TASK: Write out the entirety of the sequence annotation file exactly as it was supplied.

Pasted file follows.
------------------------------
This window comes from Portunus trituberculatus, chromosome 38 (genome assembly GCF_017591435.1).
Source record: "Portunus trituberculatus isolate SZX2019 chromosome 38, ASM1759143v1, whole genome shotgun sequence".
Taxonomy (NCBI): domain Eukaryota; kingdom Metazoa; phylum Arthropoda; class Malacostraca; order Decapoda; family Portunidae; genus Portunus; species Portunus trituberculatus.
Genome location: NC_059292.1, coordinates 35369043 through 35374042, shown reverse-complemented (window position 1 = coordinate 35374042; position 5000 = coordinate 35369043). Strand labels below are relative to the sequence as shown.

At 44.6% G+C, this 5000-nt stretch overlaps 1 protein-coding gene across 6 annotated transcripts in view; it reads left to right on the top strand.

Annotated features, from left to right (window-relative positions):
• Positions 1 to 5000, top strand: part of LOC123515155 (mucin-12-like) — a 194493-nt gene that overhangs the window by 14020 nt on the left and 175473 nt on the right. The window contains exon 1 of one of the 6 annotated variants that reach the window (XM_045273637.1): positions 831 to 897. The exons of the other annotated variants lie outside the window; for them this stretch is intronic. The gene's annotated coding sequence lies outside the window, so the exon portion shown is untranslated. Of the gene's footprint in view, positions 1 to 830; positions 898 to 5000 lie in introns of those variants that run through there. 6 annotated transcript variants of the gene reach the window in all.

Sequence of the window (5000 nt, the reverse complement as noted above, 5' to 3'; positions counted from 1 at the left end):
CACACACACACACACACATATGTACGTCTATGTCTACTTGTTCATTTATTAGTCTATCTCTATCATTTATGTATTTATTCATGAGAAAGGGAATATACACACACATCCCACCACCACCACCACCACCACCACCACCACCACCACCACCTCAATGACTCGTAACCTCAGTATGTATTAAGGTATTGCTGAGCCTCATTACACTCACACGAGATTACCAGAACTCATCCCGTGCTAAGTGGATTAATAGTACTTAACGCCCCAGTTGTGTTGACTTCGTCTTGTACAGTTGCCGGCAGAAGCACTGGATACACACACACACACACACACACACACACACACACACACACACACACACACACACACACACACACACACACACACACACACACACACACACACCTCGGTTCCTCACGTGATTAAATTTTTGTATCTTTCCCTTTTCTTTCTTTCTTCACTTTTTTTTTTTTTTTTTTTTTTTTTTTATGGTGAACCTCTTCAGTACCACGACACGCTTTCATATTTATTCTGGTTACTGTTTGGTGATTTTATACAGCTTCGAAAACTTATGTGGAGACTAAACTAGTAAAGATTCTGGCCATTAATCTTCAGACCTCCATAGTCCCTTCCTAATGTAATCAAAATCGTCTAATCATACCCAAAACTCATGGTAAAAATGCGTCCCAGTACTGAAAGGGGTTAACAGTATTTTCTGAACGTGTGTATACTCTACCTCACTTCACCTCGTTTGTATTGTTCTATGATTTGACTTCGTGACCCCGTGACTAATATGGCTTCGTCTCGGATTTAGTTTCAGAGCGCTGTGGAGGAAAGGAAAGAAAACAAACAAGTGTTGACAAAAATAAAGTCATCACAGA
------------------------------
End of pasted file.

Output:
This window comes from Portunus trituberculatus, chromosome 38 (genome assembly GCF_017591435.1).
Source record: "Portunus trituberculatus isolate SZX2019 chromosome 38, ASM1759143v1, whole genome shotgun sequence".
Taxonomy (NCBI): domain Eukaryota; kingdom Metazoa; phylum Arthropoda; class Malacostraca; order Decapoda; family Portunidae; genus Portunus; species Portunus trituberculatus.
Genome location: NC_059292.1, coordinates 35369043 through 35374042, shown reverse-complemented (window position 1 = coordinate 35374042; position 5000 = coordinate 35369043). Strand labels below are relative to the sequence as shown.

At 44.6% G+C, this 5000-nt stretch overlaps 1 protein-coding gene across 6 annotated transcripts in view; it reads left to right on the top strand.

Annotated features, from left to right (window-relative positions):
• Positions 1 to 5000, top strand: part of LOC123515155 (mucin-12-like) — a 194493-nt gene that overhangs the window by 14020 nt on the left and 175473 nt on the right. The window contains exon 1 of one of the 6 annotated variants that reach the window (XM_045273637.1): positions 831 to 897. The exons of the other annotated variants lie outside the window; for them this stretch is intronic. The gene's annotated coding sequence lies outside the window, so the exon portion shown is untranslated. Of the gene's footprint in view, positions 1 to 830; positions 898 to 5000 lie in introns of those variants that run through there. 6 annotated transcript variants of the gene reach the window in all.

Sequence of the window (5000 nt, the reverse complement as noted above, 5' to 3'; positions counted from 1 at the left end):
CACACACACACACACACATATGTACGTCTATGTCTACTTGTTCATTTATTAGTCTATCTCTATCATTTATGTATTTATTCATGAGAAAGGGAATATACACACACATCCCACCACCACCACCACCACCACCACCACCACCACCACCACCTCAATGACTCGTAACCTCAGTATGTATTAAGGTATTGCTGAGCCTCATTACACTCACACGAGATTACCAGAACTCATCCCGTGCTAAGTGGATTAATAGTACTTAACGCCCCAGTTGTGTTGACTTCGTCTTGTACAGTTGCCGGCAGAAGCACTGGATACACACACACACACACACACACACACACACACACACACACACACACACACACACACACACACACACACACACACACACACACACACACACACCTCGGTTCCTCACGTGATTAAATTTTTGTATCTTTCCCTTTTCTTTCTTTCTTCACTTTTTTTTTTTTTTTTTTTTTTTTTTTATGGTGAACCTCTTCAGTACCACGACACGCTTTCATATTTATTCTGGTTACTGTTTGGTGATTTTATACAGCTTCGAAAACTTATGTGGAGACTAAACTAGTAAAGATTCTGGCCATTAATCTTCAGACCTCCATAGTCCCTTCCTAATGTAATCAAAATCGTCTAATCATACCCAAAACTCATGGTAAAAATGCGTCCCAGTACTGAAAGGGGTTAACAGTATTTTCTGAACGTGTGTATACTCTACCTCACTTCACCTCGTTTGTATTGTTCTATGATTTGACTTCGTGACCCCGTGACTAATATGGCTTCGTCTCGGATTTAGTTTCAGAGCGCTGTGGAGGAAAGGAAAGAAAACAAACAAGTGTTGACAAAAATAAAGTCATCACAGA